Aviation Accident Final Report - National Transportation Safety Board: https://app.ntsb.gov/pdf
Federal Aviation Administration / Flight Standards District Office: Portland, Maine
Aviation Accident Factual Report - National Transportation Safety Board: https://app.ntsb.gov/pdf
Docket And Docket Items - National Transportation Safety Board: https://dms.ntsb.gov/pubdms
NTSB Identification: GAA17CA087
14 CFR Part 91: General Aviation
Accident occurred Sunday, December 04, 2016 in North Hampton, NH
Probable Cause Approval Date: 03/13/2017
Aircraft: JACK FEHLING CELEBRITY, registration: N28JF
Injuries: 1 Uninjured.
NTSB investigators used data provided by various entities, including, but not limited to, the Federal Aviation Administration and/or the operator and did not travel in support of this investigation to prepare this aircraft accident report.
The pilot reported that, during the approach to land, the biplane was low and to the right of the runway centerline. He further reported that to recover from the low altitude he added power, but the biplane struck a tree, which impaired its controllability. Subsequently, the biplane glided into small tree(s) and brush and came to rest nose down.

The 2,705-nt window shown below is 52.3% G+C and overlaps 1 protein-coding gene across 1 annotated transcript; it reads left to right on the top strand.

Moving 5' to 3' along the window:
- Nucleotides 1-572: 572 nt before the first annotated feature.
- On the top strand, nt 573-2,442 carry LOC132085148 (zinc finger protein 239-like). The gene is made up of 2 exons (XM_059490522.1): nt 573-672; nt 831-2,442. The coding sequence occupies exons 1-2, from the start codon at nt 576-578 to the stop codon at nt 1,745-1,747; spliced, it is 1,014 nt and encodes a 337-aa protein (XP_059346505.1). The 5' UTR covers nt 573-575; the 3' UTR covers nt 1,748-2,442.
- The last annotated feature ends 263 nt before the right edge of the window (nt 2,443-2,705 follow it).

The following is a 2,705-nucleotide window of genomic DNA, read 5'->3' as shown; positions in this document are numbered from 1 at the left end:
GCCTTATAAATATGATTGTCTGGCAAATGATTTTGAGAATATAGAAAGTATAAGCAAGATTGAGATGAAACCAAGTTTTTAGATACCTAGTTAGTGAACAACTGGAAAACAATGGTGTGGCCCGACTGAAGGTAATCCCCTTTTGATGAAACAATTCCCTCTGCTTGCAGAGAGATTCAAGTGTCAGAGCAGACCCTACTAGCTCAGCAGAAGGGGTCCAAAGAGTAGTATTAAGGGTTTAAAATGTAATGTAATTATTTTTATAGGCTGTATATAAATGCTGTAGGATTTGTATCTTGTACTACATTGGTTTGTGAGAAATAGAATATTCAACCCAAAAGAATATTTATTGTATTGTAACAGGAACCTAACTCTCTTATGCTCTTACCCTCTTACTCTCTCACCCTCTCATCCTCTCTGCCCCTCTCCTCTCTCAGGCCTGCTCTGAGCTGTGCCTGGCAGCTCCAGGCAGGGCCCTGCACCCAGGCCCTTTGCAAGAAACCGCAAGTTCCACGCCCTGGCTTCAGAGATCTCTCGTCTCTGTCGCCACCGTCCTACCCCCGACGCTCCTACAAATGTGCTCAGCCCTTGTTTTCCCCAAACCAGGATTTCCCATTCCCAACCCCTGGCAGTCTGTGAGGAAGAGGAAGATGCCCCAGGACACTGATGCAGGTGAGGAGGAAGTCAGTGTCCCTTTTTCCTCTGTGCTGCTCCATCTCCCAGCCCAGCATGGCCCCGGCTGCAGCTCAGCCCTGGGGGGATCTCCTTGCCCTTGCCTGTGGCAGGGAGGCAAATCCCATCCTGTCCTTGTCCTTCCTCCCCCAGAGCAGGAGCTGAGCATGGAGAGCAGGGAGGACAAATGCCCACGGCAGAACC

The biplane sustained substantial damage to all four wings and struts.
The pilot reported that there were no preimpact mechanical failures or malfunctions with the airframe or engine that would have precluded normal operation.
The National Transportation Safety Board determines the probable cause(s) of this accident as follows:
The pilot’s unstabilized approach, which resulted in the biplane being low and striking trees.
The pilot reported that during the approach to land, the biplane was low and to the right of the runway centerline. He further reported that to recover from the low altitude he added power, but the biplane struck a tree, which impaired its controllability. Subsequently, the biplane glided into small tree(s) and brush coming to rest nose down.
The biplane sustained substantial damage to all four wings and struts.
The pilot reported that there were no pre impact mechanical failures or malfunctions with the airframe or engine that would have precluded normal operation.
HAMPTON – No one was harmed when a 74-year-old pilot crashed a small biplane into a residential neighborhood Sunday while attempting to land at Hampton Airfield.